With that exchange, a cosmic shift took place. Amy made it clear that she wasn’t there to be cute. She wasn’t there to play wives and girlfriends in the boys’ scenes. She was there to do what she wanted to do and she did not fucking care if you like it.

I was so happy. Weirdly, I remember thinking, “My friend is here! My friend is here!” Even though things had been going great for me at the show, with Amy there, I felt less alone.

I think of this whenever someone says to me, “Jerry Lewis says women aren’t funny, or “Christopher Hitchens says women aren’t funny,” or “Rick Fenderman says women aren’t funny…Do you have anything to say to that?”

Yes. We don’t fucking care if you like it.

I don’t say it out loud of course, because Jerry Lewis is a great philanthropist. Hitchens is very sick, and the third guy I made up.

Unless one of these men is my boss, which none of them is, it’s irrelevant. My hat goes off to them. It is an impressively arrogant move to conclude that just because you don’t like something, it is empirically not good. I don’t like Chinese food, but I don’t write articles trying to prove it doesn’t exist.”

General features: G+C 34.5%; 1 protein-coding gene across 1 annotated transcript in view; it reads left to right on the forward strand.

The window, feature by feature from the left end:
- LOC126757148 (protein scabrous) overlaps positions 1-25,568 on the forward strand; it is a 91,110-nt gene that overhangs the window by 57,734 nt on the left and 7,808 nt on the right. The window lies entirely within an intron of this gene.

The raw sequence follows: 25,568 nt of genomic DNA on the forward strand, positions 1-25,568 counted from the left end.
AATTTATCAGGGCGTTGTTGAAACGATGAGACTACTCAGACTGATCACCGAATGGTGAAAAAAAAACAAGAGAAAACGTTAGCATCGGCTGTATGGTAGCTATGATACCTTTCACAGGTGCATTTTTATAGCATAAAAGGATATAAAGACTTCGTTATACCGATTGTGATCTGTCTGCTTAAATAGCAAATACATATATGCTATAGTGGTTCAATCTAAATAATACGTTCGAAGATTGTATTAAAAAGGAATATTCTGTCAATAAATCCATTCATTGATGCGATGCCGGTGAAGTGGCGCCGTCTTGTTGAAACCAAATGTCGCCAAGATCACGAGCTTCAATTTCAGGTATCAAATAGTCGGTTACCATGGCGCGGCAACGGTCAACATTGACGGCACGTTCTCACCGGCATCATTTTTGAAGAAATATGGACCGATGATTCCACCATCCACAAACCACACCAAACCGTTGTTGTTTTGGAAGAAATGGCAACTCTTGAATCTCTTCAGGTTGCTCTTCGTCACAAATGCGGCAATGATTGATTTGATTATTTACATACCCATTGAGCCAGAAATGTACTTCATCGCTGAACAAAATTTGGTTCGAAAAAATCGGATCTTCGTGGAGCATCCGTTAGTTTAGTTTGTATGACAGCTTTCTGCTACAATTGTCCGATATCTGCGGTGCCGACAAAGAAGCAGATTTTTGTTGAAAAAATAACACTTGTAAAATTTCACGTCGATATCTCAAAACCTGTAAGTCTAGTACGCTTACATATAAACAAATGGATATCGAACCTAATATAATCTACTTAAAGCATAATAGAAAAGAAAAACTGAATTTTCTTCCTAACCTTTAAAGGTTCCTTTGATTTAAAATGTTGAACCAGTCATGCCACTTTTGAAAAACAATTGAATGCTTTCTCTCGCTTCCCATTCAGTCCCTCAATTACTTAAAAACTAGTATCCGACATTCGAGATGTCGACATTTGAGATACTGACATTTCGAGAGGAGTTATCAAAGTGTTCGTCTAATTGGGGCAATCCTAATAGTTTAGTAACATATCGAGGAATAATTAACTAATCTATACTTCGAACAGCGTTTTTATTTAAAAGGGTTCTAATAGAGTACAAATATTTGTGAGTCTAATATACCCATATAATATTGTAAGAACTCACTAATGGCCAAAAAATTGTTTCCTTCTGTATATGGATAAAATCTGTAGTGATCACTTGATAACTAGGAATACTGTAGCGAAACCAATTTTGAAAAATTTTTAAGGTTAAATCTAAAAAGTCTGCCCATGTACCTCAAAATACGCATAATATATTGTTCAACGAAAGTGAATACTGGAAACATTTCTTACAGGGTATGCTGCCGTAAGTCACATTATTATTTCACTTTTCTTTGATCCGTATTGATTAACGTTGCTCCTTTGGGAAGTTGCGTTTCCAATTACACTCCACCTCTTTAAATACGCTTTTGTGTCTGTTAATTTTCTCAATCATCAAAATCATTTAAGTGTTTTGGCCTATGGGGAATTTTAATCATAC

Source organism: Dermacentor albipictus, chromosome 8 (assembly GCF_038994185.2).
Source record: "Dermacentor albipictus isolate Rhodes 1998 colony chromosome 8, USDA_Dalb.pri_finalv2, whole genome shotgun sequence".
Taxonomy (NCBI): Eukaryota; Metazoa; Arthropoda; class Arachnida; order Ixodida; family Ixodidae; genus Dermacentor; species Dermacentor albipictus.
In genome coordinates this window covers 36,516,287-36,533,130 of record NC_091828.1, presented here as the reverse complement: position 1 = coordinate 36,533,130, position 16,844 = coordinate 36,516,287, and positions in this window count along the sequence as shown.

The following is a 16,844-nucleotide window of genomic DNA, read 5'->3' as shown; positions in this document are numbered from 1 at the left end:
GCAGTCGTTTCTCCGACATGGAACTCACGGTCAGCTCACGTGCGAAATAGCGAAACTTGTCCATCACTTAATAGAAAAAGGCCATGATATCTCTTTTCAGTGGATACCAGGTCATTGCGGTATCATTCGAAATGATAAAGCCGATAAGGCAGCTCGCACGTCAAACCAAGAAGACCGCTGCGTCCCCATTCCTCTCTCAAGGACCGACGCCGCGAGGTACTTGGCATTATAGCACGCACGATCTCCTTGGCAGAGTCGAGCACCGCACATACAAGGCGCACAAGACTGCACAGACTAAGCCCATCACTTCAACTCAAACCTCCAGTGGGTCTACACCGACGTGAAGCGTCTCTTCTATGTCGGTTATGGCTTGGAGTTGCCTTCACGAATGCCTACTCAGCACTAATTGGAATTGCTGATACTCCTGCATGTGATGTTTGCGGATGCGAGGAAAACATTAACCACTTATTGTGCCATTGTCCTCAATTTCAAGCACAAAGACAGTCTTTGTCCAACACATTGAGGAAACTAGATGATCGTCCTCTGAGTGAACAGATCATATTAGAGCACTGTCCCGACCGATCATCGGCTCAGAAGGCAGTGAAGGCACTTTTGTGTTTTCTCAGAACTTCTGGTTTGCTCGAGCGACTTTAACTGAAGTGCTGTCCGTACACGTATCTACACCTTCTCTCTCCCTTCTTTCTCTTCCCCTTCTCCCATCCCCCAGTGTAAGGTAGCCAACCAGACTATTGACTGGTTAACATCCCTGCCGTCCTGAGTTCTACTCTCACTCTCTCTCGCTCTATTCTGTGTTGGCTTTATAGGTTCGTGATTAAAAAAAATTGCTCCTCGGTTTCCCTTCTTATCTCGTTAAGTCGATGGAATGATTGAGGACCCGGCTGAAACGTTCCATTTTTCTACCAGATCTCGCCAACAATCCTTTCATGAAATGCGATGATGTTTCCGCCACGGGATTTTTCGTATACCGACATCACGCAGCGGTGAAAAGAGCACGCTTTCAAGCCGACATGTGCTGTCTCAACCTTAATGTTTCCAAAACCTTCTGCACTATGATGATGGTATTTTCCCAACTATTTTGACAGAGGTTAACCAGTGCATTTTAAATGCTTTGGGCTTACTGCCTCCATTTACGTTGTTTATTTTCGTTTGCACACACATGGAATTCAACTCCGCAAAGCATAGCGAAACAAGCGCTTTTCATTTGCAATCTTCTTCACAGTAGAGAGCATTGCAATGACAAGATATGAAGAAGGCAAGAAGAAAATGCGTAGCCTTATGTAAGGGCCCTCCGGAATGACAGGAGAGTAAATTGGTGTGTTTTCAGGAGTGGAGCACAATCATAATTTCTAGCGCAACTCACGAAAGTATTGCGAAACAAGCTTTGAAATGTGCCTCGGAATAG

Kitchen Adventure: OWN this pasta

[Note: reposted to get rid of the ads – pardon the duplication!]

I am going to let this picture speak for itself, and say that I never thought that tortellini could get any better.

But I am so glad to be proven wrong, and to eat the proof.

Tortellini with Spinach, Basil, and Pine Nuts


  • 1 package of fresh cheese tortellini (9 oz)
  • 1 tbsp pine nuts
  • 1 tsp olive oil
  • 4 large cloves of garlic, finely chopped
  • 1 package of fresh baby spinach (6 oz)
  • 1/4 cup shredded fresh Parmesan cheese
  • 1/4 tsp black pepper
  • 10 large leaves of basil, chopped
  • 1/3 lb salmon (optional)

Hungry yet?  Yeah, me too.  (I mean, I did start cooking around 8…)

  1. Cook pasta as directed on the package.  Set aside.
  2. If making salmon, brush the fish with a dab of olive oil and two large basil leaves and let sit for 5-10 minutes.  Cook salmon at 400 degrees for 10 minutes, until it flakes with a fork.